The hell of it is, I love that house still. It will always be home for me, in a way no other place ever will. If someone said, you can have it back, I would say yes in a red hot minute. In my dreams, it is always my home; in dreams, I walk through it again, and everything is just where I last laid it down, the last afternoon I lived there, and we are home again. I suspect that when I die, that will be the door I walk through. Some things you can't undo, inside you.

We've had trouble since then, off and on. Maybe it was never the house; maybe it's just me. We live in a house now that's almost as old, with just as fraught a history. When we moved in, we had trouble. The kids would say they heard me calling them from another room; once our daughter's picture was smashed. Once a toothbrush flew across the room. Fuck that, we said. I left with the kids and Don stayed, and a priest came to bless the house. An Orthodox priest, so we are talking holy oil and incense and blessed candles and the whole thing. That night Don spent in the house alone, the night before we had scheduled the priest, he said things got wild. He said he could hardly sleep because of all the noise in the attic, like someone throwing furniture.

I know those noises, because I have heard them lots in my life, in other places too. Like I said, maybe it was never the house. Maybe something's wrong with me, inside of me.

Anyway, when we got our house here blessed, the back door blew open and slammed shut in the middle of it.

Good fucking riddance, I thought. But the priest stopped, obviously scared out of his mind. What, I wanted to say. Did you think what you were doing wasn't real? Now get back to saying those prayers.

Yeah, you bet your ass I believe in house blessings. I believe in the ontological power of the priesthood to scare the shit out of evil. And I believe that we cajole ourselves into thinking about "good ghosts" and "benign presences" because we want to think that evil isn't real, and that surely our own presence is a kind of blessing.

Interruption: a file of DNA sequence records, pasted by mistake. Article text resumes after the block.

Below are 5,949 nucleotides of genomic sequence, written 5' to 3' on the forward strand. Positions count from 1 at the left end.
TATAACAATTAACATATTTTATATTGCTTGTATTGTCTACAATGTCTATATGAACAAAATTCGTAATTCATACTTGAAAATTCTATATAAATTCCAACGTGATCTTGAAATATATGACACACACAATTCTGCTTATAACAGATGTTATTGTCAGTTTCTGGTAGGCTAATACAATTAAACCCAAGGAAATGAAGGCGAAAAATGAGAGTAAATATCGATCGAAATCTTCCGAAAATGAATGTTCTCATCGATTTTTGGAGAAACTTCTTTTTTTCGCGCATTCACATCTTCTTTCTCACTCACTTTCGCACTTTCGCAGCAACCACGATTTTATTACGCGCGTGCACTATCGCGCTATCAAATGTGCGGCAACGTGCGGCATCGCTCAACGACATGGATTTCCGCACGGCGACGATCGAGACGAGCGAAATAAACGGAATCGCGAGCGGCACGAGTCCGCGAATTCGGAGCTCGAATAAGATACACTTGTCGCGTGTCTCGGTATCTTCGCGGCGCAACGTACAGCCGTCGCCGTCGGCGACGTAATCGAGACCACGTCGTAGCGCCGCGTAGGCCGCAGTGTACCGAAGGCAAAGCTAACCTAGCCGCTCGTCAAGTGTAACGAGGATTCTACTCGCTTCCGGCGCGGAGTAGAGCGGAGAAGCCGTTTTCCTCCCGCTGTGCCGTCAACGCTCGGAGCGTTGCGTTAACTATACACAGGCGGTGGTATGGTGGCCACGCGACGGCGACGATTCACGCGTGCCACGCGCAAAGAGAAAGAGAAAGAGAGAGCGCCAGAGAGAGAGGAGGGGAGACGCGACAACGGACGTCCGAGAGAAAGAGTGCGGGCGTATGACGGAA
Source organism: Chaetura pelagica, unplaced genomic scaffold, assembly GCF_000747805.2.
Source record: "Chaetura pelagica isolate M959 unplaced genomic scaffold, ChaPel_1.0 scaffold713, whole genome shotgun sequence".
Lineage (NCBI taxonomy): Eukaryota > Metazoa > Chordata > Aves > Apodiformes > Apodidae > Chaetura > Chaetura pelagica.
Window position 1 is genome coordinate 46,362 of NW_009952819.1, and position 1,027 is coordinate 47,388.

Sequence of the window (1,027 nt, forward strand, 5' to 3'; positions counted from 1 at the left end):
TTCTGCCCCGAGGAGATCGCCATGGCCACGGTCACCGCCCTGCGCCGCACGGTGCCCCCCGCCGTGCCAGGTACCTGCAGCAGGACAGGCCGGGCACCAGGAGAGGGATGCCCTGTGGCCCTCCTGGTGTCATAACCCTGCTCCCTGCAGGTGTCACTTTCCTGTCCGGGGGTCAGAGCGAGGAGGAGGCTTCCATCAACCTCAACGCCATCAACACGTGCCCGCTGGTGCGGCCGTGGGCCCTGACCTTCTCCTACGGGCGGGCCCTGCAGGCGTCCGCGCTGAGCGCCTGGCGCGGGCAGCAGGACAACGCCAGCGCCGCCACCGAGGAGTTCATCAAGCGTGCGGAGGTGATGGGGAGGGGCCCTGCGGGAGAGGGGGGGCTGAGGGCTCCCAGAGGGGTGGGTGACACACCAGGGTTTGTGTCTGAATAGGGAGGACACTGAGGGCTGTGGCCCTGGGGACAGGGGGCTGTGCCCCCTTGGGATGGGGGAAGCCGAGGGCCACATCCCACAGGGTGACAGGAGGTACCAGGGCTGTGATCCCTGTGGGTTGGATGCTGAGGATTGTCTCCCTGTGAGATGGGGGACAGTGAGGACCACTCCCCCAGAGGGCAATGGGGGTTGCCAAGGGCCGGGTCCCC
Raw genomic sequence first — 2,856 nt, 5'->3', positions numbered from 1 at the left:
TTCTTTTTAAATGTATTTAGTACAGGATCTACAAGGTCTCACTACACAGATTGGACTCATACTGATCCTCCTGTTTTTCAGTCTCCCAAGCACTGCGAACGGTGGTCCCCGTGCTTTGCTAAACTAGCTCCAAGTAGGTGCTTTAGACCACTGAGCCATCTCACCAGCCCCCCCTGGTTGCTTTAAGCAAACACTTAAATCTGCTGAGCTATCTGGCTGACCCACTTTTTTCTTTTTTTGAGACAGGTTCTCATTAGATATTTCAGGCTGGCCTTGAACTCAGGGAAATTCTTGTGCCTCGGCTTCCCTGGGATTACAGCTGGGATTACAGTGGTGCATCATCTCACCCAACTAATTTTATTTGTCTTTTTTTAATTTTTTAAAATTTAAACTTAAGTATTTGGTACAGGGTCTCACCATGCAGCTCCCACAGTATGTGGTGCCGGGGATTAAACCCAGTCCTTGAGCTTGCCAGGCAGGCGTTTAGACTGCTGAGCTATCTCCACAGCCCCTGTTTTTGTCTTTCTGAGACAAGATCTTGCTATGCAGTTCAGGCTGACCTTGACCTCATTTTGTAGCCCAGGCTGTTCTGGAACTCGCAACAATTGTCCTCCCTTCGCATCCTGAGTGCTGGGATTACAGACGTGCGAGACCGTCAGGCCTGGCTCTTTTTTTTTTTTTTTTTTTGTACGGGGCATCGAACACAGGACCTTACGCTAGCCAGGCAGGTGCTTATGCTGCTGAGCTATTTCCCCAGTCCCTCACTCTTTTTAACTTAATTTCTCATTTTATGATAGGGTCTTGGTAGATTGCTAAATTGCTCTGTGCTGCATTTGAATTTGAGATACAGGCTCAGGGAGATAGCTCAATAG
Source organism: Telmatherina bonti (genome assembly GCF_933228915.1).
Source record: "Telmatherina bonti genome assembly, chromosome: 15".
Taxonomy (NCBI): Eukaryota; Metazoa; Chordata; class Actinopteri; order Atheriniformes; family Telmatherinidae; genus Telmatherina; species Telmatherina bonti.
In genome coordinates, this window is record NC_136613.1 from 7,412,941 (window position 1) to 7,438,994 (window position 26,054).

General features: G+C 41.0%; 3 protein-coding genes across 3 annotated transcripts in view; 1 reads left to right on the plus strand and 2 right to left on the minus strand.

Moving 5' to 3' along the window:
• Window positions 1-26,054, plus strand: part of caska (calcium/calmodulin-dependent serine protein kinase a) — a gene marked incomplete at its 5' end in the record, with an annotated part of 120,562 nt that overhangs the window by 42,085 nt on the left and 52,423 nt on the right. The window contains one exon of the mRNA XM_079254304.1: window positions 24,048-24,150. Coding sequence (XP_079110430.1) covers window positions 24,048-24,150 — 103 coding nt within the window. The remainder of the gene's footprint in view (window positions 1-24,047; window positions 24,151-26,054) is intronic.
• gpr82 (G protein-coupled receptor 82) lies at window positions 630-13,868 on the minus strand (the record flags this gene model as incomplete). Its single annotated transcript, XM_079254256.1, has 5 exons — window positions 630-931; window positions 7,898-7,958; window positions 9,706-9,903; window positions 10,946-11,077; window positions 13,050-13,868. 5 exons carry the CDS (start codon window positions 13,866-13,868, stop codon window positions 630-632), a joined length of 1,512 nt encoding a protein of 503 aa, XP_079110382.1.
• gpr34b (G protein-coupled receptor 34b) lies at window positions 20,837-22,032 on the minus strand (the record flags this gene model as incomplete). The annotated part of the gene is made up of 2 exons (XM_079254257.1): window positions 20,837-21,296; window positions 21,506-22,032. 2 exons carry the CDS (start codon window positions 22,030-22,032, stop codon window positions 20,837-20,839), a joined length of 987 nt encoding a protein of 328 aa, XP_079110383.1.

There isn't any moral to this story, or any resolution, or even any climactic scare. There's only this thing that happened to us once, and that I carry in me always. Thank you for letting me share it here, and for this space in which I can share this most intimate, painful thing. I will share this one last story about 328 Bobtown Road: the morning after the fire, I was sitting stunned on our front porch, surrounded by the charred wreckage of our house and furniture. My friend Lisa drove up, and she came and sat on the edge of the porch with me, because that's what you do when there are no words. After a while she offered me a cigarette, and we sat there and smoked, and I thought about the irony of that, but it still tasted good. And then Lisa looked around at all the whitish bits of fluff floating everywhere on the breeze.

Is that, she said, and stopped. Is that. . .  the cat?

I looked at her, incredulous. And then I remember lying back on the porch, and the feel of the cool stone against my back, and laughing. Just laughing my fool head off until I cried. No Lisa, I said. That is not my fucking CAT, that's the down SOFA, you idiot! And she laughed too, and we were both laughing and smoking and lying there in the wreckage, but everything was going to be okay.

In my dreams, I am home again.










Saturday, May 10, 2014

Man of Feels

So I’ve finally watched Man of Steel all the way through, and I’m puzzled at all the visceral dislike I’ve read and seen in the past year. I thought there were parts of it that were just beautifully done, and parts that were a bit eye-rolly (though no more eye-rolly than your average superhero movie, that’s for sure.)
I am most puzzled by two criticisms I’ve heard leveled at the film: a) Clark would never let his father die like that, and b) Clark would never kill somebody. I confess I’m stumped as to why people grimace at those perfectly reasonable actions — actions which the script actually underpinned and provided answers for — and yet are okay with bizarre editing choices like, now we shall suddenly be standing in the middle of a field holding hands.
First off, Clark didn’t let his father die. He obeyed his father’s wishes, even at the price of his own grief and agony. Every instinct in him demanded that he rush to his father and save him, but what stopped him? His father’s single raised hand. The most powerful being on the planet, and a middle-aged farmer stopped him—froze him to the spot, actually—with a single gesture. And that, as Mako Mori has reminded us, is called respect.